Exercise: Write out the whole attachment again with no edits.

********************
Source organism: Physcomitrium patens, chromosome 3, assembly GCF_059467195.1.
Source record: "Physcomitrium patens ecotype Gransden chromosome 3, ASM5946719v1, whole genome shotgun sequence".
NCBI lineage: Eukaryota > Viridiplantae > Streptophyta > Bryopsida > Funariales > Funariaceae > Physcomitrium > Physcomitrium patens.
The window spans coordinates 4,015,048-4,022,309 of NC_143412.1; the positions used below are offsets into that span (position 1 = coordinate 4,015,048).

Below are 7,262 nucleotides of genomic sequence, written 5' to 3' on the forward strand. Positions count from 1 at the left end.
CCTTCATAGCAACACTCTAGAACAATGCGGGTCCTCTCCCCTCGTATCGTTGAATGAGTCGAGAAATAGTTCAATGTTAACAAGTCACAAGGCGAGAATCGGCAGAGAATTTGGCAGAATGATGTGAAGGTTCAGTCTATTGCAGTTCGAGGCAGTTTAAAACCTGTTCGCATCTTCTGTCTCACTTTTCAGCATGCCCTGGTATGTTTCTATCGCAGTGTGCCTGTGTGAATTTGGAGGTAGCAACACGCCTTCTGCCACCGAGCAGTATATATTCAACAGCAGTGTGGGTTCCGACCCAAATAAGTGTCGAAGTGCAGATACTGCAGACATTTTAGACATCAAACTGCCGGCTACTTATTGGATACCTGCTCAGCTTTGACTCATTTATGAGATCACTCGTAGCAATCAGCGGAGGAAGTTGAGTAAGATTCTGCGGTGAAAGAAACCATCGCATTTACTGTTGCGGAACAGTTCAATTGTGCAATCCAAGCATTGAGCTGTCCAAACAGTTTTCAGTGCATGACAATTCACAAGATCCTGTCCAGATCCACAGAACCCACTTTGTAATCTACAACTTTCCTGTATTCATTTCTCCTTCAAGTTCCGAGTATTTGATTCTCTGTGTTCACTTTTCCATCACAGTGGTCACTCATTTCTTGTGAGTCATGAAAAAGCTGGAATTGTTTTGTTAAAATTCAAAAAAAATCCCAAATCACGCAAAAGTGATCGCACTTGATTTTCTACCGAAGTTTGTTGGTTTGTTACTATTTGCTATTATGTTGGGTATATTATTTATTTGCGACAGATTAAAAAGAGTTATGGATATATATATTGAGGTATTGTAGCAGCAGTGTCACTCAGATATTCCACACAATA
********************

Source organism: Physcomitrium patens, chromosome 3, assembly GCF_059467195.1.
Source record: "Physcomitrium patens ecotype Gransden chromosome 3, ASM5946719v1, whole genome shotgun sequence".
NCBI lineage: Eukaryota > Viridiplantae > Streptophyta > Bryopsida > Funariales > Funariaceae > Physcomitrium > Physcomitrium patens.
The window spans coordinates 4,015,048-4,022,309 of NC_143412.1; the positions used below are offsets into that span (position 1 = coordinate 4,015,048).

Below are 7,262 nucleotides of genomic sequence, written 5' to 3' on the forward strand. Positions count from 1 at the left end.
CCTTCATAGCAACACTCTAGAACAATGCGGGTCCTCTCCCCTCGTATCGTTGAATGAGTCGAGAAATAGTTCAATGTTAACAAGTCACAAGGCGAGAATCGGCAGAGAATTTGGCAGAATGATGTGAAGGTTCAGTCTATTGCAGTTCGAGGCAGTTTAAAACCTGTTCGCATCTTCTGTCTCACTTTTCAGCATGCCCTGGTATGTTTCTATCGCAGTGTGCCTGTGTGAATTTGGAGGTAGCAACACGCCTTCTGCCACCGAGCAGTATATATTCAACAGCAGTGTGGGTTCCGACCCAAATAAGTGTCGAAGTGCAGATACTGCAGACATTTTAGACATCAAACTGCCGGCTACTTATTGGATACCTGCTCAGCTTTGACTCATTTATGAGATCACTCGTAGCAATCAGCGGAGGAAGTTGAGTAAGATTCTGCGGTGAAAGAAACCATCGCATTTACTGTTGCGGAACAGTTCAATTGTGCAATCCAAGCATTGAGCTGTCCAAACAGTTTTCAGTGCATGACAATTCACAAGATCCTGTCCAGATCCACAGAACCCACTTTGTAATCTACAACTTTCCTGTATTCATTTCTCCTTCAAGTTCCGAGTATTTGATTCTCTGTGTTCACTTTTCCATCACAGTGGTCACTCATTTCTTGTGAGTCATGAAAAAGCTGGAATTGTTTTGTTAAAATTCAAAAAAAATCCCAAATCACGCAAAAGTGATCGCACTTGATTTTCTACCGAAGTTTGTTGGTTTGTTACTATTTGCTATTATGTTGGGTATATTATTTATTTGCGACAGATTAAAAAGAGTTATGGATATATATATTGAGGTATTGTAGCAGCAGTGTCACTCAGATATTCCACACAATA